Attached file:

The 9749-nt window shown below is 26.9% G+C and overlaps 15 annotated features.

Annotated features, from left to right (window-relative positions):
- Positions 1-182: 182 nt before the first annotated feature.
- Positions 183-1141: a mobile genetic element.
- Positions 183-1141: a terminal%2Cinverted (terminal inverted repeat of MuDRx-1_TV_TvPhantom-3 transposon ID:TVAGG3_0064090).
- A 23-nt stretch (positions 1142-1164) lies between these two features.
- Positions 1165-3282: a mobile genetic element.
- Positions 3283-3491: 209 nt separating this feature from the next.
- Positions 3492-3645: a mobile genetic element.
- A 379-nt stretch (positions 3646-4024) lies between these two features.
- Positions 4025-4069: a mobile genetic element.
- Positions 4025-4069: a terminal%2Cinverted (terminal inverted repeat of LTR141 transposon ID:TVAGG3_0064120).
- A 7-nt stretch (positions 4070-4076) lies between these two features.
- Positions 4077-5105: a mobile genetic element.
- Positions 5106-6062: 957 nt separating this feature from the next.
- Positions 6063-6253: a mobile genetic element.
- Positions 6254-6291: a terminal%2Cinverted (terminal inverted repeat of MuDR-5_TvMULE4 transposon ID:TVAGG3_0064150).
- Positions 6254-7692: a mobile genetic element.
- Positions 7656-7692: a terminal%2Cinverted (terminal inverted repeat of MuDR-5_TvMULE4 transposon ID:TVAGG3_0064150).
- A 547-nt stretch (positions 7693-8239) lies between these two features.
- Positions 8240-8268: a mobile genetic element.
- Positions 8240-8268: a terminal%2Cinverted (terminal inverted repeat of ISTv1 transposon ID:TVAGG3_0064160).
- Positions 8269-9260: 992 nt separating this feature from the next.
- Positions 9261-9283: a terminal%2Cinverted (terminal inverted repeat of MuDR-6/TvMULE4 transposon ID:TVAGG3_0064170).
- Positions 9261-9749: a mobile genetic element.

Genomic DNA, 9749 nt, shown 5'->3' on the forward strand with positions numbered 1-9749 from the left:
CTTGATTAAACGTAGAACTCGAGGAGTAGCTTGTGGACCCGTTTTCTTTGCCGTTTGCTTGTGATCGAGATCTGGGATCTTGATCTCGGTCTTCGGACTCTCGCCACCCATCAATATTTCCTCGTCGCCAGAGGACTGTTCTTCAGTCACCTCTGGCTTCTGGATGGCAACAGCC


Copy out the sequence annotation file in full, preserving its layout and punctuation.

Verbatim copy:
The 9749-nt window shown below is 26.9% G+C and overlaps 15 annotated features.

Annotated features, from left to right (window-relative positions):
- Positions 1-182: 182 nt before the first annotated feature.
- Positions 183-1141: a mobile genetic element.
- Positions 183-1141: a terminal%2Cinverted (terminal inverted repeat of MuDRx-1_TV_TvPhantom-3 transposon ID:TVAGG3_0064090).
- A 23-nt stretch (positions 1142-1164) lies between these two features.
- Positions 1165-3282: a mobile genetic element.
- Positions 3283-3491: 209 nt separating this feature from the next.
- Positions 3492-3645: a mobile genetic element.
- A 379-nt stretch (positions 3646-4024) lies between these two features.
- Positions 4025-4069: a mobile genetic element.
- Positions 4025-4069: a terminal%2Cinverted (terminal inverted repeat of LTR141 transposon ID:TVAGG3_0064120).
- A 7-nt stretch (positions 4070-4076) lies between these two features.
- Positions 4077-5105: a mobile genetic element.
- Positions 5106-6062: 957 nt separating this feature from the next.
- Positions 6063-6253: a mobile genetic element.
- Positions 6254-6291: a terminal%2Cinverted (terminal inverted repeat of MuDR-5_TvMULE4 transposon ID:TVAGG3_0064150).
- Positions 6254-7692: a mobile genetic element.
- Positions 7656-7692: a terminal%2Cinverted (terminal inverted repeat of MuDR-5_TvMULE4 transposon ID:TVAGG3_0064150).
- A 547-nt stretch (positions 7693-8239) lies between these two features.
- Positions 8240-8268: a mobile genetic element.
- Positions 8240-8268: a terminal%2Cinverted (terminal inverted repeat of ISTv1 transposon ID:TVAGG3_0064160).
- Positions 8269-9260: 992 nt separating this feature from the next.
- Positions 9261-9283: a terminal%2Cinverted (terminal inverted repeat of MuDR-6/TvMULE4 transposon ID:TVAGG3_0064170).
- Positions 9261-9749: a mobile genetic element.

Genomic DNA, 9749 nt, shown 5'->3' on the forward strand with positions numbered 1-9749 from the left:
CTTGATTAAACGTAGAACTCGAGGAGTAGCTTGTGGACCCGTTTTCTTTGCCGTTTGCTTGTGATCGAGATCTGGGATCTTGATCTCGGTCTTCGGACTCTCGCCACCCATCAATATTTCCTCGTCGCCAGAGGACTGTTCTTCAGTCACCTCTGGCTTCTGGATGGCAACAGCC